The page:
Tuesday, January 31, 2012

Sorry, Ghandi.

Part of being a teacher is stepping out of your comfort zone. I was raised Catholic, have become...I don't know what you would even call it...maybe something like Universalist, but not exactly. The Universe and I are BFF...there should be a name for that. Law of Attractionist? I don't know.

Anyhow, among the many things I have to teach is Hinduism. I don't know much about Hinduism in my personal experience, as you might imagine, but if you have to teach it, you have to learn it. Because it's such a dense and confusing religion, I need to make sure that the kids understand Hinduism as its absolute basics.

Clearly, I have sucked at this.

The assignment was: Pretend a Kindergartener has asked you, "What is Hinduism?" Explain it in terms a 6 year old can understand. They needed to include the following concepts: reincarnation, Brahman (the sort of big-cheese god with its three main god-parts), karma, puja (how they worship), and the caste system.

Here are some actual responses from today:

There are 2 kinds of karma, bad and good. Good is mostly when you have an awesome soul, bad is when you are rude, mean, nasty and etc. (No shades of grey here, clearly.)

The whole goal of Hinduism is to be reincarnated so many times that you reach the Batman. The Batman is the force in the universe that makes up everything, including all of the people and the flowers and the animals and Mrs. Browne’s coffee cup. When you get to the Batman, you don’t have to have any more lifely troubles. (She means Brahman.)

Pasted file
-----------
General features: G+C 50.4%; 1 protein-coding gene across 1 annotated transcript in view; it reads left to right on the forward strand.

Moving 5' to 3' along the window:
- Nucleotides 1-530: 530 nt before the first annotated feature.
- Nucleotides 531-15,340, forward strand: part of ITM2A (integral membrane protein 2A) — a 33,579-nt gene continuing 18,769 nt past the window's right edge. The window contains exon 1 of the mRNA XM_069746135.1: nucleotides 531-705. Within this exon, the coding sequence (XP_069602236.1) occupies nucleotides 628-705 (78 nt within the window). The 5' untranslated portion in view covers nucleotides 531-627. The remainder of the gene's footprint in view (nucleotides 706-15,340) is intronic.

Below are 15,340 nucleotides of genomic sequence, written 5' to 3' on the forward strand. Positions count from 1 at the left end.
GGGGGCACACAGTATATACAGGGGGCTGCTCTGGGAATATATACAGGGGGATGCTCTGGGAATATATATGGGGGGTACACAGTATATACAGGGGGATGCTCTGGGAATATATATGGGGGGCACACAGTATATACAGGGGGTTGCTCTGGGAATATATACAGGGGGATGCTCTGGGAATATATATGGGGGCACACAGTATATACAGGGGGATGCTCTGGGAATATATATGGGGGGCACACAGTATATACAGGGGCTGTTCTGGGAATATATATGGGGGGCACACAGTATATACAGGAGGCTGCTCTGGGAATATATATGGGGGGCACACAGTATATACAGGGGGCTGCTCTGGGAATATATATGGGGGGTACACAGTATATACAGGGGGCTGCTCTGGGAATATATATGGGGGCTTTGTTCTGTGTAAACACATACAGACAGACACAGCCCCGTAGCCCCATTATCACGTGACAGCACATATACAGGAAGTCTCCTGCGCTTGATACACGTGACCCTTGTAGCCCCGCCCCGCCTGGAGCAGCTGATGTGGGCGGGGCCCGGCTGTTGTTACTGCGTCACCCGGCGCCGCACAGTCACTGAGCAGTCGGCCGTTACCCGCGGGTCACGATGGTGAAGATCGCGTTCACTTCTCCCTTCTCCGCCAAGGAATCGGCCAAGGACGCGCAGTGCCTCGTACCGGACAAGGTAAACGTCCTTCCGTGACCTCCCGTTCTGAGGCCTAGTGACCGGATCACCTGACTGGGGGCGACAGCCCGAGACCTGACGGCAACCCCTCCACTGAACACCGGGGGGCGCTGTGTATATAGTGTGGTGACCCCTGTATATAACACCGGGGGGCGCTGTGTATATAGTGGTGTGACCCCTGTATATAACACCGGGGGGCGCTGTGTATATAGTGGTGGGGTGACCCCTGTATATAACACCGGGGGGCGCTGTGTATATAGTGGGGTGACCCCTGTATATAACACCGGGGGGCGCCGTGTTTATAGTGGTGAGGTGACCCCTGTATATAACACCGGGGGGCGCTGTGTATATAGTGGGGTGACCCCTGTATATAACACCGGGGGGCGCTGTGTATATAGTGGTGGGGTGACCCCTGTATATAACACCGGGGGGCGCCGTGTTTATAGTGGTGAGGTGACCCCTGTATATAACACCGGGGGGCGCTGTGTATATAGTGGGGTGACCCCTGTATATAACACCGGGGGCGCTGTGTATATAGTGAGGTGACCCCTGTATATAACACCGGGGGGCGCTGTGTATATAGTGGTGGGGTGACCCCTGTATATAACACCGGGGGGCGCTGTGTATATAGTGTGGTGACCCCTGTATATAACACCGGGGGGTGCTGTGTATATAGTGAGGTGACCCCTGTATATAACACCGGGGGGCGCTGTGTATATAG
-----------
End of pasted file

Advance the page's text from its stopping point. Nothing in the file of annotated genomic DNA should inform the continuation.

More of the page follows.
The Ghandis River is very sacred to Hindus because they say it washes away your bad feelings. Like Ghandi did. (He means Ganges.)

Good karma will help you reach the Brahman, which is beyond this world of suffering, where the true essence of life is found. Once you have reached this blissful point, you don’t ever have to be reincarnated on this stupid Earth ever again. (I have referred her for counseling.)

In India, people do not think of death as an ending or the beginning. It’s a ferris wheel, but it’s also a fun ride because if you get good karma, then each spin around is better than the next. (Take that, Slumdog Millionaire.)

I'm better at teaching...well, everything else. I promise.

Friday, January 27, 2012

Dear Sixth Grade Girl

Dear Sixth Grade Girl,

Actually, strike that. Go back to texting or putting on lip gloss or whispering in someone's ear. I need to talk to your mothers.

Heeeey there, mothers. Here's the thing...I'm totally one of you now. I have a sixth grader. And I preface this by saying that my little sixth grader is about as awkward a bird as you'll find. Awkward and so incredibly smart and dear and sunny and geeky in all of the best ways. I would never want to squash that, and however your daughter is awkward and geeky and dear is precious. She is herself, and I certainly believe whole-heartedly in allowing her to find her way, try on different personas, and experiment with lots of ways of being.

Within reason.

Mothers, please. Before your daughter leaves the house, please make her sit in a chair to make sure you can't see into the back of her pants. Long shirts, please. Likewise, require a bra. Even if she has nothing much happening up there at all, you just never know when the classroom will get chilly and then it's just all kinds of humiliating.

I know...all of our daughters must experiment with fashion and hairstyles. It's part of the ritual. Mine, in fact will never NOT wear a saggy old low ponytail in her beautiful curls, no matter how much I passive-aggressively beg. (You look so pretty with your hair in clips...or any single other way than that...) You won't always win the battle, and that's okay. BUT, if your daughter has a full out black moustache on her pasty-white face, and there is absolutely no cultural reason for that in your heritage, FIX IT. Please fix it. The same goes for a unibrow.